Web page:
The properties of aerosol particles are highly variable, both in time and space. This refers to the number density, the microphysical properties (size distribution, refractive index, effective radius), and to the height distribution. In most cases the actual properties are not known. Using lidar data together with models can help improve the knowledge regarding the particulate atmospheric constituents which affect local radiative forcing, the radiation balance of the earth, and thus climate.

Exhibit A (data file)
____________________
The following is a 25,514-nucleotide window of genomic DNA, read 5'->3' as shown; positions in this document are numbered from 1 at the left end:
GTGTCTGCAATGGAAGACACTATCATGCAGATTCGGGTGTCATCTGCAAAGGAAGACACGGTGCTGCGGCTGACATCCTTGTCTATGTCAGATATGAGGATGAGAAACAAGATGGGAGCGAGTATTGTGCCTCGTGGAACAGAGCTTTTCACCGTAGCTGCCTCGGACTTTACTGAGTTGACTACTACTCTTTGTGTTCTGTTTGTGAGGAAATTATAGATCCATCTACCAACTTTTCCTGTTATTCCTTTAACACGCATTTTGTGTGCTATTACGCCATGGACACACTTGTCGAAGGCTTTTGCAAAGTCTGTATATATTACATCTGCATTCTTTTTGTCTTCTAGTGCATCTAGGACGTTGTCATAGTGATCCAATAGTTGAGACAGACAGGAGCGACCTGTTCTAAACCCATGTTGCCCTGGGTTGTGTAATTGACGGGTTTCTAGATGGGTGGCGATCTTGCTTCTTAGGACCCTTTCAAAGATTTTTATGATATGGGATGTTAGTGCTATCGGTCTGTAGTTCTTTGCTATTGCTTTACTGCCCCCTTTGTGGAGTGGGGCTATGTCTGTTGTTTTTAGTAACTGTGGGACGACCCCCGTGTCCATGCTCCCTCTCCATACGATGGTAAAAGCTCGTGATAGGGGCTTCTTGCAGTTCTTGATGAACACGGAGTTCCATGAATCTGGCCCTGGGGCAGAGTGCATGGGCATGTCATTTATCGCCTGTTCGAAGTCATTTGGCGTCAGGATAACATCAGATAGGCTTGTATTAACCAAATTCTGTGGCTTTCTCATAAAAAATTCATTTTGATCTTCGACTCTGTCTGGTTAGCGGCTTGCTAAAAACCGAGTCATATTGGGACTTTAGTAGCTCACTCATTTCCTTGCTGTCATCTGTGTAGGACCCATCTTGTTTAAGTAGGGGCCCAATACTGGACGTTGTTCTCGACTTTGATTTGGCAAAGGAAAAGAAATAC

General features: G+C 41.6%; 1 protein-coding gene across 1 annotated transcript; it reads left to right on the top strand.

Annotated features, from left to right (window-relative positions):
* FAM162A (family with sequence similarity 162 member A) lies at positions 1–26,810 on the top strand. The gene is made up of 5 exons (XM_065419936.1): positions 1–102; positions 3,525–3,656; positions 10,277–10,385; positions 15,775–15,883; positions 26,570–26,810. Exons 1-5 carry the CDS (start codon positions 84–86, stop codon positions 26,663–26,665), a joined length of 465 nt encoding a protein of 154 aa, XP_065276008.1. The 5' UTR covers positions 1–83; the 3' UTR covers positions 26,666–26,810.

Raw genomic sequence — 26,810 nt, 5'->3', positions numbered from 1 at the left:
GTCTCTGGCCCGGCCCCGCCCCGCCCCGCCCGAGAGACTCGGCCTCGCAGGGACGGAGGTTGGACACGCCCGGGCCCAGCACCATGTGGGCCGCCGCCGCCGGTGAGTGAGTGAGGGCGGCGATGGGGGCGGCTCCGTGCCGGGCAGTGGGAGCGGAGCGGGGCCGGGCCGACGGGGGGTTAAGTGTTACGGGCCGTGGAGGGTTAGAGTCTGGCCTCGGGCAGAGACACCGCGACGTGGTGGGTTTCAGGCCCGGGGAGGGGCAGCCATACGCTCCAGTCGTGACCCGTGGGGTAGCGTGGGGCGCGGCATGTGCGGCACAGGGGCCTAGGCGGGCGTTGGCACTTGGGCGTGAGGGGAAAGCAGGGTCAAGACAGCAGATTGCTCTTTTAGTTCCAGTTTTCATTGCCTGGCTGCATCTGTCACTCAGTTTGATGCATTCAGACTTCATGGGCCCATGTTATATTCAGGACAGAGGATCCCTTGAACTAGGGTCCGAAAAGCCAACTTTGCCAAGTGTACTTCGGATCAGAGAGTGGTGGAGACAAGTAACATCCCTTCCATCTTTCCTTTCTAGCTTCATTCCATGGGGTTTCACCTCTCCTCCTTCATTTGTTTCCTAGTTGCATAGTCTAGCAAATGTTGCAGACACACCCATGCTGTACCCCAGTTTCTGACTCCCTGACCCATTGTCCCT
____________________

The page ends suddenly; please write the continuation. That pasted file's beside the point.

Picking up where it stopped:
This paper presents an attempt to integrate elastic backscatter lidar data in OPAC software package in order to find the most realistic aerosol vertical distribution and their optical and microphysical characteristics. The necessity to reduce the variability of naturally occurring aerosols to typical cases, but without neglecting possible fluctuations, is achieved in OPAC by the use of a dataset of typical internally mixed aerosol components. In addition, any mixtures of the basic components can be used to calculate the overall optical parameters. Experimental or modeled meteorological profiles (temperature, pressure, relative humidity) in complementary to experimental lidar data are used to calculate the solutions of lidar equation that fits, in an iterative manner, to the output of the model. Two type of uncertainties are diminished in this way: first, the modeled profiles of lidar ratio are used in lidar data processing instead of a constant value; second, aerosol height profiles are no longer being assumed in the model, but directly measured. This procedure was applied to synthetic lidar signals in order to test its advantages and limitation.